web developer terms

If you thought standard web design terms sound foreign, just wait until you hear some of the most common web developer terms! But don’t worry. The basic terminology of web development probably sounds like gibberish to most people.

Here, in our web development glossary we put some of the most common web development words into easily comprehendible terms. Be sure to check out the other posts in our Web Terminology 101 series: The Basics and Web Design Terms. These will help you glean an understanding of tech phrases which aren’t necessarily development-related but are certainly helpful to understand.  


This web programming term relates to making a website accessible for people with disabilities. At the very least, all websites should follow the website guidelines outlined by the Americans with Disabilities Act. As a bonus, complying with these guidelines can make it easier for any user to navigate your website, which leads to an improved user experience and a boost in search engine optimization

Content Management System (CMS)

A CMS is a software system used to organize, update, and maintain all that is contained within a website. This includes everything from menu items to images to blog posts. Content management systems simplify the publication process without requiring you to become a web developer.

Domain Name Server (DNS)

DNS servers connect a website’s URL to its IP address. And yes, we’ve just saddled you with more jargon-y web development terms. Here’s an analogy to help explain. 

Think about the internet like a library. Each individual public website is represented by an individual book on the library shelves. Similar to the way in which a Dewey Decimal Classification indicates the exact location of a specific book on those shelves, an IP address tells us exactly where a website can be found within the world wide web.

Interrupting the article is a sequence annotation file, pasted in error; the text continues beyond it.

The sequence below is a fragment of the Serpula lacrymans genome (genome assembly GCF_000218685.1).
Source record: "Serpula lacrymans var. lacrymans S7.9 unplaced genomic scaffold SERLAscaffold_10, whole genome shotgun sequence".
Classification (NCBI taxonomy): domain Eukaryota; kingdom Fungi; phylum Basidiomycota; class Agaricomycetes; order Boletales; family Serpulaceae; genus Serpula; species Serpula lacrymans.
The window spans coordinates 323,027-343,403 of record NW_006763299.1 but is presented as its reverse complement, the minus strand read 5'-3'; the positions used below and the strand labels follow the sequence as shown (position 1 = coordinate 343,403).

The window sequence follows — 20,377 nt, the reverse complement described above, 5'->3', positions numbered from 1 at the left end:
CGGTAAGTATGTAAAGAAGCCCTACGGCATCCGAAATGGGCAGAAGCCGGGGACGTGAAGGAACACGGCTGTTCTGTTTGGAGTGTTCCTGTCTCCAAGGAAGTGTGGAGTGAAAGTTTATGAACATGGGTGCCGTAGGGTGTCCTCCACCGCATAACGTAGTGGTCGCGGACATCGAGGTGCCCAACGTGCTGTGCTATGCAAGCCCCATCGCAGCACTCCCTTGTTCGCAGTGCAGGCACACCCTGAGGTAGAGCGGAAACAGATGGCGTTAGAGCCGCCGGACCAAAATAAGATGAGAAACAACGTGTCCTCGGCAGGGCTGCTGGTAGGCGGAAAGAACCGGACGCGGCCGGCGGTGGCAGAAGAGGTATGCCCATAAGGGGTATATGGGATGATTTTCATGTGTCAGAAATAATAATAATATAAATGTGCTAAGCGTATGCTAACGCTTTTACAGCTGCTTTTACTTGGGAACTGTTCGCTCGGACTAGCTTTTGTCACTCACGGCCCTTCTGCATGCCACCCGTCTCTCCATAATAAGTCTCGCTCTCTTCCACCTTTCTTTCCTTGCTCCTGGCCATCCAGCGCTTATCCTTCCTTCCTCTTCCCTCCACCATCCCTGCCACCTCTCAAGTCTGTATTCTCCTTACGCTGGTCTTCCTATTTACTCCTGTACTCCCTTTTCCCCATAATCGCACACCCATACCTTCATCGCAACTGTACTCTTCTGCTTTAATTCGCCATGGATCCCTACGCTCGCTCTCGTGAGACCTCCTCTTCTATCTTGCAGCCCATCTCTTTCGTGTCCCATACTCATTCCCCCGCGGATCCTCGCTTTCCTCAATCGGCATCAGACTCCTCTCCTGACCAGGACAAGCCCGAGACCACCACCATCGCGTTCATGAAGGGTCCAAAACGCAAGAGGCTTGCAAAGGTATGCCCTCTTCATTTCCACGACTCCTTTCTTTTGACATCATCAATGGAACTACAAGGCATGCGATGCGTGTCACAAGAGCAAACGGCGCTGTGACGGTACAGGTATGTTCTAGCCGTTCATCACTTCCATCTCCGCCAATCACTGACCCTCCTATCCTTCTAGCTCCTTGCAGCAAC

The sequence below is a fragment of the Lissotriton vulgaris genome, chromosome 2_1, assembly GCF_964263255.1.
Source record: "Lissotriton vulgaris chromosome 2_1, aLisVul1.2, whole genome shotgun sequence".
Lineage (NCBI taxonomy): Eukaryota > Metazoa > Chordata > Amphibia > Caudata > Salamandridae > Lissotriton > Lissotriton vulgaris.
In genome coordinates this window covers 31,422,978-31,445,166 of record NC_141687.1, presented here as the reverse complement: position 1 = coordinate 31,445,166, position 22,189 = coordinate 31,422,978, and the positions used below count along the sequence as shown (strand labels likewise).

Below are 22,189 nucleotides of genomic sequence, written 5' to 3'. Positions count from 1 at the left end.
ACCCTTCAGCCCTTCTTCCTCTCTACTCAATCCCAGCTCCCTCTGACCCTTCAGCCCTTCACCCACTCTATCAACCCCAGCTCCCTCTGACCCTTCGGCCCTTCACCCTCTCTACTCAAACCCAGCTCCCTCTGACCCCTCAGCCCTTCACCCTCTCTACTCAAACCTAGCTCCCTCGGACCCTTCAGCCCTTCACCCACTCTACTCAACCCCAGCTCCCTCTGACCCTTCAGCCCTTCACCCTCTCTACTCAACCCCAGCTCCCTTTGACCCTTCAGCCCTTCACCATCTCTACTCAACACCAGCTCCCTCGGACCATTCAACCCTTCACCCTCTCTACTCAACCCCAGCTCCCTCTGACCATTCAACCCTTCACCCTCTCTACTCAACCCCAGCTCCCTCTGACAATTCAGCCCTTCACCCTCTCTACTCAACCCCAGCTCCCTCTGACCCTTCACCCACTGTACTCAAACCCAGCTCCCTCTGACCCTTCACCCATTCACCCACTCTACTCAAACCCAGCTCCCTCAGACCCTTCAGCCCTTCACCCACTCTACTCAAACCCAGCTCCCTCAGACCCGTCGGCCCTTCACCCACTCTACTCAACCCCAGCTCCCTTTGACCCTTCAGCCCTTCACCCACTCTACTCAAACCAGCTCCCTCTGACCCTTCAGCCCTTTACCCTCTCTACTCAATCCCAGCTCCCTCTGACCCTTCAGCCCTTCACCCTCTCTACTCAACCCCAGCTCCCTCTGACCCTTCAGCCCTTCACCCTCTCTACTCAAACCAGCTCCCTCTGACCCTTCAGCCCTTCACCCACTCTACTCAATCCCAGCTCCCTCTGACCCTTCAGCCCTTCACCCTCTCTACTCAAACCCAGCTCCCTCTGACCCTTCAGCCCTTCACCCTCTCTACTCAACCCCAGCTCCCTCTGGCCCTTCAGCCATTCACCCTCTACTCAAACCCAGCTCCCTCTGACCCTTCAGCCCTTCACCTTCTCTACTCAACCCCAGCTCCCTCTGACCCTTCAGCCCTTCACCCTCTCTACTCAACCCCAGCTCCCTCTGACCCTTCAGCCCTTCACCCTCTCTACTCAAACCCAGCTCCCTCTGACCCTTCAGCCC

In this analogy, the DNS is akin to the library catalog. It is a directory which connects the title of a book (domain name or URL) to that Dewey Decimal code (IP address). When you type in a web address such as www.hungrymedia.com, your web browser connects to a DNS, which looks up the IP address associated with our domain name and communicates it back to the browser. The browser, now that it knows where to look, finds our website and displays its contents on your screen.  

Hypertext Markup Language (HTML)

This is one of the most common coding acronyms around. Hypertext markup language is the type of code used to construct web pages and display content such as text, images, video, and links. Usually, HTML is used in conjunction with additional languages that allow the developer to add functionality to the website. 

Hyper Text Transfer Protocol Secure (HTTPS)

This programming acronym indicates that a website is using the secure version of the protocol for sending data from a web browser to a website, and back again. It encrypts all of the communication between the two, meaning the information transmitted is less susceptible to being hacked than if the secure protocol were not in use. 


Plugins are like apps for a website. In web developer terms, they are little pieces of software designed to perform a specific task or add a specific feature to a site. It’s safe to say that nearly any function you can dream of is available as a plugin. Free and paid options are available for everything from SEO, to photo carousel creation, to social media sharing buttons. 

Secure Sockets Layer (SSL) Certificate